Once you’re in the outdoors, chat with park rangers and other hikers to see how conditions are. Keep an eye on the weather and be ready to react if you see smoke, increased or changed wind direction or intense heat.

Also make sure you adhere to any fire bans that may be in place. This may include not using gas cookers if the fire danger is high.

Be prepared to evacuate if necessary

If conditions start to deteriorate or you receive a warning about an imminent fire threat, be prepared to abandon your hike at a moment’s notice and evacuate to safer ground.

 

This doesn’t mean you should wait until something is wrong to formulate a plan. Rather you should be acutely aware of what exactly you will do in case of emergency before you start your adventure, and be on the lookout for any potential changes to the route as you move deeper into the outdoors.

What to do if you’re caught in a fire when hiking/camping

Bushfires can grow and move extremely quickly, and if you find yourself in a dire situation, it’s important to know exactly what to do to protect yourself and your party.

 

This advice has been informed by bushfire rescue experts at NSW National Parks and Wildlife Services. Memorise these steps and follow them in case of emergency.

 

  • Call emergency services and describe the situation clearly and quickly, as well as your current location, how many people are in your party, what equipment (if any) you have and the current state of everybody’s health.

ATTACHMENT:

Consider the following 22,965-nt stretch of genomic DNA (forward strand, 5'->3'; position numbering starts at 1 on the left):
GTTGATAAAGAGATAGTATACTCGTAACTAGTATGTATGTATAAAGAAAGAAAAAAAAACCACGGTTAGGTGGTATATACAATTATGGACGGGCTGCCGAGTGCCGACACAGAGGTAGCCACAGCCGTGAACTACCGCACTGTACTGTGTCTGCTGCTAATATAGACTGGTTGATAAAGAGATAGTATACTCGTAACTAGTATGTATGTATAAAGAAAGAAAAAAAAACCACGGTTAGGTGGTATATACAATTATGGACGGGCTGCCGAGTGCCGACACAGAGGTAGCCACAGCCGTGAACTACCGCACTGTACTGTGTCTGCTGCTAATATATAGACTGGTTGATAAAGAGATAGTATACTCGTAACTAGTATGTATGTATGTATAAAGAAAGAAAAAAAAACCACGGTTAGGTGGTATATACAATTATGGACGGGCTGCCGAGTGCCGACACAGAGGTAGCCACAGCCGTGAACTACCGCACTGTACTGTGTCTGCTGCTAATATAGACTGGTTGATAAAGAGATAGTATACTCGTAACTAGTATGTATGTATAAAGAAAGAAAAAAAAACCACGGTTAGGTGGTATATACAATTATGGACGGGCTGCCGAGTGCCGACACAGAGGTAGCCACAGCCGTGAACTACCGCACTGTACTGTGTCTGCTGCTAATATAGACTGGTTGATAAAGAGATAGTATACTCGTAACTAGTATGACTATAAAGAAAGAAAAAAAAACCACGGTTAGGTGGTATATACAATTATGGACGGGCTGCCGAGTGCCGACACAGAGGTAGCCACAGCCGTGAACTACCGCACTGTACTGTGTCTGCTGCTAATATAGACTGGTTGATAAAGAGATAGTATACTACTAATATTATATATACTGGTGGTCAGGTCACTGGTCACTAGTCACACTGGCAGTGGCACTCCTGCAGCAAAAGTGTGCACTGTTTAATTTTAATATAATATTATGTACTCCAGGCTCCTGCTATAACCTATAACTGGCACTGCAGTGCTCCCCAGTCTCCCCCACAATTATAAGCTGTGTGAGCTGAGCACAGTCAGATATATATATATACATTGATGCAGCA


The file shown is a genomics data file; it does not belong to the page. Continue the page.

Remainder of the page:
• If you see smoke ahead, turn back. Look at the smoke to assess wind direction. If it is rising vertically without spreading much, this indicates low wind and is a good sign. If it is spread thinly along the horizon in a particular direction, this tells you that the wind is fuelling its velocity and direction. 
  • Do not panic, and do not try to outrun a fire.
  • Do not retreat uphill. Always look for lower ground. Fires travel faster uphill as the fire has an opportunity to preheat foliage in front of it as it climbs. For every 10˚ of downhill slope, the fire will halve its speed, so seek out lower ground. However, avoid canyons and other closed in areas. These can create vacuums in which oxygen is sucked in to aggressively fuel a fire. 
  • Look for a cleared area and move safely to it. Identify any potential firebreaks, such as creeks, roads, rocky outcrops or embankments. Clear the area as much as possible. If you can find a shelter under which you can hide, use a wetted material blanket to cover the shelter.
  • If you have wool clothes, put these on rather than anything synthetic.
  • Keep low and cover all skin. Stay hydrated and dampen a cloth to cover your mouth. (If you have enough water, dampen your clothes. If you are lying down on the ground, dig out space below your head in which you can more easily breathe, while also covering yourself in dirt.
  • If safe to do so, move to terrain that has already been burnt once the fire passes. Do not be tempted to rush off as soon as you think a fire has passed, as wind direction can bring the fire back.

What to do if you’re in your car when a fire approaches

If you are driving and come across a fast-moving fire, this is how you should act.

  • Call 000 and describe the situation clearly and quickly, as well as your current location, how many people are in your party, what equipment you have and the current state of everybody’s health.
  • Find a clear area to park your car, off the road and away from tall grass, trees and scrubs..
  • Point your car towards the fire.
  • Do not leave your car. Close all windows and air vents, get down as low as possible to avoid radiant heat, and cover yourself with a woolen blanket if you have one. 
  • Turn off your engine, but leave your headlights and hazard lights on.
  • Stay hydrated throughout the entire ordeal.
  • Get a damp cloth and cover your mouth.
  • Once the fire has completely passed, leave the car carefully. It will be very hot, so avoid touching any metal.